Alcoholics and drug addicts often say they had to hit rock bottom before they recognized how dire their problem was and decided to seek help.
The city of Detroit almost hit rock bottom, i.e., having to file for bankruptcy, but early this evening the Detroit City Council voted 5-4 to accept a consent decree with the state of Michigan, which will take on a major oversight role in righting the city's finances.
A financial advisory board will have broad latitude to rein in spending and guide the city in its future financial dealings. Had this agreement not been reached, Gov. Rick Snyder could have appointed an Emergency Manager as soon as tomorrow, and bankruptcy would have been a very real option.
For literally decades, Detroit has been spending more money than it collects in taxes, and selling bonds to pay the difference. This is similar to a ponzi scheme: At some point, you just plain run out of money even trying to make payments on past loans, to say nothing of funding current government. Detroit is days from running completely out of money.
Several factors have precipitated this crisis. First and foremost, five straight decades of Democrat control of the mayor's office and city council have led to irresponsible spending and practically carte blanche for labor unions. Despite a dramatic drop in population that put a major dent in tax revenues, spending kept rising, and generous wage, pension and health care agreements with dozens of unions were strangling the city's finances. (Only in recent weeks, with the walls closing in, did the unions accede to some concessions)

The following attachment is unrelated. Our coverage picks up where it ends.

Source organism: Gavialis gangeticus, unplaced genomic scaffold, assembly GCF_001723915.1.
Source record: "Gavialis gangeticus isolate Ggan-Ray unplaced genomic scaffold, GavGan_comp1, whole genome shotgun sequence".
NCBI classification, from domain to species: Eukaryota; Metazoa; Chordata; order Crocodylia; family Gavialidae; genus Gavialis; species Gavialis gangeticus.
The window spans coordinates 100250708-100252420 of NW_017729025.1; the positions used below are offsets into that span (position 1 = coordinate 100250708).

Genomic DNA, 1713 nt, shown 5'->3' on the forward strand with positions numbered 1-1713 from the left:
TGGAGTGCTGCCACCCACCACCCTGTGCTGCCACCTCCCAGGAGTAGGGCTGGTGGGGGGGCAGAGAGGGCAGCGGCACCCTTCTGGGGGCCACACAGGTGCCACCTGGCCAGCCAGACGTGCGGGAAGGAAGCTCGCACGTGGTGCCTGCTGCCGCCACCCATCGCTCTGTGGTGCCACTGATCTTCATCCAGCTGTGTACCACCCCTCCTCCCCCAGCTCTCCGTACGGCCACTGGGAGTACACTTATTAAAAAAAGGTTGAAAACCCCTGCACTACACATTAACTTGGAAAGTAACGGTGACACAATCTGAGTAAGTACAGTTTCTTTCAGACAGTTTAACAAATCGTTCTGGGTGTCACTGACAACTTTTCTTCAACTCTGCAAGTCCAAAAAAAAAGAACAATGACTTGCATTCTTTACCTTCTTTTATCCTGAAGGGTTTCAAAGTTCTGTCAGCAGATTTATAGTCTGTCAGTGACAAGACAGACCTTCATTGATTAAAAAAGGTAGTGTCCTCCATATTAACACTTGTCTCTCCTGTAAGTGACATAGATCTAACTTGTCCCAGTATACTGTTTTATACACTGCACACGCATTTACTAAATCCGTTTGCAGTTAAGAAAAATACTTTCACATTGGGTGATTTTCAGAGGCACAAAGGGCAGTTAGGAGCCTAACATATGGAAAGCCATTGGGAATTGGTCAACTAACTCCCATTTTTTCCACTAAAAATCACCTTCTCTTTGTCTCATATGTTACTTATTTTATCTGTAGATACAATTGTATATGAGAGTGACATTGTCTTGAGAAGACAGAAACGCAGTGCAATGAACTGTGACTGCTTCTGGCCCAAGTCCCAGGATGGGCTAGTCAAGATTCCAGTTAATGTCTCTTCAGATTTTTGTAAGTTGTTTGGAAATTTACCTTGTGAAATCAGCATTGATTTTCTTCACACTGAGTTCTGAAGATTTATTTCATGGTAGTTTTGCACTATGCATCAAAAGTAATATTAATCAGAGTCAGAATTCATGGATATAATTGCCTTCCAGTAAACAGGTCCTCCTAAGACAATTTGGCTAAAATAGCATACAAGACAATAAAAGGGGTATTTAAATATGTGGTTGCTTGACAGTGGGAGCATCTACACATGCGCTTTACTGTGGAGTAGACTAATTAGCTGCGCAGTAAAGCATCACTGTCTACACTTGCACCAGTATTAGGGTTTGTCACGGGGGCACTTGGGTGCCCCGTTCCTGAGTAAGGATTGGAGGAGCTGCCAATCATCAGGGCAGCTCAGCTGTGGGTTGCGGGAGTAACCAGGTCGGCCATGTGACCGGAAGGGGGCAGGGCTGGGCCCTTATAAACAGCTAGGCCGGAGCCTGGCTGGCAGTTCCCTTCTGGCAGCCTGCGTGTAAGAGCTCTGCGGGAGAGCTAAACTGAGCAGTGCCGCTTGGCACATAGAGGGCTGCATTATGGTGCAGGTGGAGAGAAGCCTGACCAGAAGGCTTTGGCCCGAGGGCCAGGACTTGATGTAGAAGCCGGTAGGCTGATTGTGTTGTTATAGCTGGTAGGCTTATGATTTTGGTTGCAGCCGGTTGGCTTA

Topping it all off has been the rampant corruption, most notably that of former Mayor Kwame Kilpatrick and his thuggish posse. WAY too many crooks have had their hands in the till, and the lack of accountability and proper auditing over the years means much of that pilfered money will never be recovered.
Amazingly, there are vocal and irrational Detroiters who have bitterly opposed the consent agreement (as if they have ANY bargaining chip whatsoever). They are downright paranoid and delusional about a supposed outsider or interloper (the state) trampling on their city's autonomy.
Just what do these clowns think Detroit's options are, anyway? Don't they realize that if this consent agreement doesn't go into effect, a state law means the governor can appoint an emergency manager who will have an even firmer grip over the city's finances? And can't they acknowledge their city's culpability in bringing about this crisis?
My Posse colleague, K.N. McBride, was working with me in the Michigan Legislature in 1999 when then Gov. John Engler engineered a temporary takeover of the woeful Detroit Public Schools in an effort to administer some much-needed accountability and reform. You'd have thought the Republicans were killing the goose that laid the golden egg, the way Detroiters whined and shrieked. The same sentiment prevails with the consent agreement.
The financial advisory board must move swiftly to institute more checks and balances for Detroit's budgetary process, read the riot act to the unions, and in some cases bid out contracts to invite private competition and exert downward pressure on operating costs. Even if city workers win the right to provide certain services, private competition will force them to be more efficient and more reasonable.
Just as with myriad other problems (bad schools, crime, abandoned homes, and drugs, for example), Detroit has its work cut out. But it is at least is now moving in the right direction on the financial front.